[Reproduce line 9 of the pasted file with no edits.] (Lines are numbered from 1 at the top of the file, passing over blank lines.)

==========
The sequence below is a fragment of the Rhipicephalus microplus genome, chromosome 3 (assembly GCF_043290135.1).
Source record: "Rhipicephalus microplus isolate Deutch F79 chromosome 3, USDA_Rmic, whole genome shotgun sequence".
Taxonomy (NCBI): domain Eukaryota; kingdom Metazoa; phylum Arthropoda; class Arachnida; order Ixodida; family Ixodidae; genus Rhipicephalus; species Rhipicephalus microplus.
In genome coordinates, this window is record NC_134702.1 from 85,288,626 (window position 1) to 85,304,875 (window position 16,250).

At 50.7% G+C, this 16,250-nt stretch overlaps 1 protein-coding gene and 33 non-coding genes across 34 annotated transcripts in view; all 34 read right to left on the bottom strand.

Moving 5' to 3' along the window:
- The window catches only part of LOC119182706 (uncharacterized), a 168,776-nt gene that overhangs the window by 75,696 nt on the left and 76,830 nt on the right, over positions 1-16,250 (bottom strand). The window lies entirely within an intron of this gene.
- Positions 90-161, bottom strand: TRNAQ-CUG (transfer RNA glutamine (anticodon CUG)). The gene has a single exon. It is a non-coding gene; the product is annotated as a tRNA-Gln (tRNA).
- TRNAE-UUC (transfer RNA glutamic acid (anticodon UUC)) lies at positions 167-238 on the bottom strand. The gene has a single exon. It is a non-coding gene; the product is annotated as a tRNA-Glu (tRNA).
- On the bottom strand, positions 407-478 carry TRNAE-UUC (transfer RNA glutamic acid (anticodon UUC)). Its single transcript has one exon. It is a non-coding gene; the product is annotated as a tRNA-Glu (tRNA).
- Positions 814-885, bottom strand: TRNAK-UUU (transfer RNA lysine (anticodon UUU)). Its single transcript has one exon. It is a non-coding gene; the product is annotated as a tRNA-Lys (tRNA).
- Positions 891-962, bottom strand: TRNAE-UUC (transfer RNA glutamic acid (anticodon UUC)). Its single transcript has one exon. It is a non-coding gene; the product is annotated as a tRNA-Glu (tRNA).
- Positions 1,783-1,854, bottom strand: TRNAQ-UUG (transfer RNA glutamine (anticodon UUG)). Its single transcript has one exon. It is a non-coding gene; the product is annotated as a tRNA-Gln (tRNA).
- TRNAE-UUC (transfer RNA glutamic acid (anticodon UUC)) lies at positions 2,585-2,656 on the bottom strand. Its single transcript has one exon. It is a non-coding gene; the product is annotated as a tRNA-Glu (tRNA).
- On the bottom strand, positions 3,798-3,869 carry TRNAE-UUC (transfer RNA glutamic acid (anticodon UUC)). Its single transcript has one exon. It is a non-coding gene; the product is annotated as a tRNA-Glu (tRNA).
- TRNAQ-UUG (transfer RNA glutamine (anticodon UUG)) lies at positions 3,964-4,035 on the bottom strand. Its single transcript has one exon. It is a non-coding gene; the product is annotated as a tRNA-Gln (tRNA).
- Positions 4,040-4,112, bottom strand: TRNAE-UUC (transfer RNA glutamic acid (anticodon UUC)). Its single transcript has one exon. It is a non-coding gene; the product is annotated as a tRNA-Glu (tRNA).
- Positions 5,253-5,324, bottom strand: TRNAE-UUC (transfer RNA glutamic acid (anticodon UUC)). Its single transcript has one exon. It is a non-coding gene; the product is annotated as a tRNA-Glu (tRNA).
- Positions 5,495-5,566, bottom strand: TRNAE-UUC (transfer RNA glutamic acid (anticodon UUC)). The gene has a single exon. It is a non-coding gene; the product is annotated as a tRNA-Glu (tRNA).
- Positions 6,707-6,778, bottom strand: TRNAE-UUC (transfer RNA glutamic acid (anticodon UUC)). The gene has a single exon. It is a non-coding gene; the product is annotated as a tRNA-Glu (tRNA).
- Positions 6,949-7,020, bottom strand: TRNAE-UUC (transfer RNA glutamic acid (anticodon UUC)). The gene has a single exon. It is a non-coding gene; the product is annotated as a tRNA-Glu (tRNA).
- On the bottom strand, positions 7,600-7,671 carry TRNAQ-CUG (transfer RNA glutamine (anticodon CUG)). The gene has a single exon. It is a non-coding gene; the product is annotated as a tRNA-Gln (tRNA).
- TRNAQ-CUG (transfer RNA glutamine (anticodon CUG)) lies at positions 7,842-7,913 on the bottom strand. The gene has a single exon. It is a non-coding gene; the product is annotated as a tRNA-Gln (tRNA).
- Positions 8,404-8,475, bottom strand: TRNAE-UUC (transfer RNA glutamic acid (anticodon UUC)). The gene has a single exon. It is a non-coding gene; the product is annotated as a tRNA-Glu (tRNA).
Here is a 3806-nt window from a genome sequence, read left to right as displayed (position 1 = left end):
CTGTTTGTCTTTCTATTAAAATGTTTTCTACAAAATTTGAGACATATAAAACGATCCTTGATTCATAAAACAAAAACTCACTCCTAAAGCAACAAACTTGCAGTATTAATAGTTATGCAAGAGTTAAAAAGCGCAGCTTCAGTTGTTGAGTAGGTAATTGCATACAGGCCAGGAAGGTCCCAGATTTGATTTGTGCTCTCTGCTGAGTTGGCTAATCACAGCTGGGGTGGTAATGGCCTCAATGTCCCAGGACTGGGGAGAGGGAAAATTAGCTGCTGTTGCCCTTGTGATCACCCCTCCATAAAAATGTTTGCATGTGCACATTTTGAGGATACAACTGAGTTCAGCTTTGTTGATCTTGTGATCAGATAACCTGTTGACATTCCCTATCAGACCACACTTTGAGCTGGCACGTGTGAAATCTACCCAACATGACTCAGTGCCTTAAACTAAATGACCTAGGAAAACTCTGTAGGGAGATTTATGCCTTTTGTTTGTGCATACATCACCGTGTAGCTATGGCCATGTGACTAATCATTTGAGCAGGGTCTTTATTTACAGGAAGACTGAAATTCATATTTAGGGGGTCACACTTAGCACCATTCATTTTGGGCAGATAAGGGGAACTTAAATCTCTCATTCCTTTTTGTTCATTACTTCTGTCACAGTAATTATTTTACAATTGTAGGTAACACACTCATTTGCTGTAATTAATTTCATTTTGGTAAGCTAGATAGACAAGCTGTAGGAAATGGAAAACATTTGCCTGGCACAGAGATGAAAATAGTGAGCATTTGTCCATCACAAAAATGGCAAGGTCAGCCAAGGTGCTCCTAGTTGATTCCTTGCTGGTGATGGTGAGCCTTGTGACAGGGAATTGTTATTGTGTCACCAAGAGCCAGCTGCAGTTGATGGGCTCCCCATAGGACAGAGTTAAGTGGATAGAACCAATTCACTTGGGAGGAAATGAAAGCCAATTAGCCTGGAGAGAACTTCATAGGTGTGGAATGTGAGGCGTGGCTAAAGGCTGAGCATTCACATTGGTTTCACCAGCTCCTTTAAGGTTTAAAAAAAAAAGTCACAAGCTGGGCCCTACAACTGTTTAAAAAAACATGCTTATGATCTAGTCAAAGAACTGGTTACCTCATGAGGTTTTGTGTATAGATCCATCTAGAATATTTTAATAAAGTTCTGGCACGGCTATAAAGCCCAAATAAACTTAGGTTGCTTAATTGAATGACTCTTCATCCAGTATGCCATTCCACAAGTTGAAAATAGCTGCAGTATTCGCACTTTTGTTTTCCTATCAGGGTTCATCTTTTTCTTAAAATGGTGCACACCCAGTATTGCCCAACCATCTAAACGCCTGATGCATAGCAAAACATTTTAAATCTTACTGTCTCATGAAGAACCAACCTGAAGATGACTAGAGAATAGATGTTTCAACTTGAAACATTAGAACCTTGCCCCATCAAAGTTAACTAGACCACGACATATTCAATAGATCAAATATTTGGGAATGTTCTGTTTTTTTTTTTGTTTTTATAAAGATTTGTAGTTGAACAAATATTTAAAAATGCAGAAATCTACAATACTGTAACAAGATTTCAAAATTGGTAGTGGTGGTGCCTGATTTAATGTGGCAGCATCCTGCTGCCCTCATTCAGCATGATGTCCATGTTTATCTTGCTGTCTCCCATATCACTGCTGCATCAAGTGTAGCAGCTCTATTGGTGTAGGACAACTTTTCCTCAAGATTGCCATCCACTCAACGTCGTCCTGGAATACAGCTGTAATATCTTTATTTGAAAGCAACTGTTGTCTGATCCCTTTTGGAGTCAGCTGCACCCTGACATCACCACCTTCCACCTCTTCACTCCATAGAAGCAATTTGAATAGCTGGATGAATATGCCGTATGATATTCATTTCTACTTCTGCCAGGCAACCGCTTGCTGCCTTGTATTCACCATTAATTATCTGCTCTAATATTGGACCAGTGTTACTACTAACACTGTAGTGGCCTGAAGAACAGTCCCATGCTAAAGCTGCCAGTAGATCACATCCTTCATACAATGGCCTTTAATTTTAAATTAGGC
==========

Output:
- TRNAE-UUC (transfer RNA glutamic acid (anticodon UUC)) lies at positions 167-238 on the bottom strand. The gene has a single exon. It is a non-coding gene; the product is annotated as a tRNA-Glu (tRNA).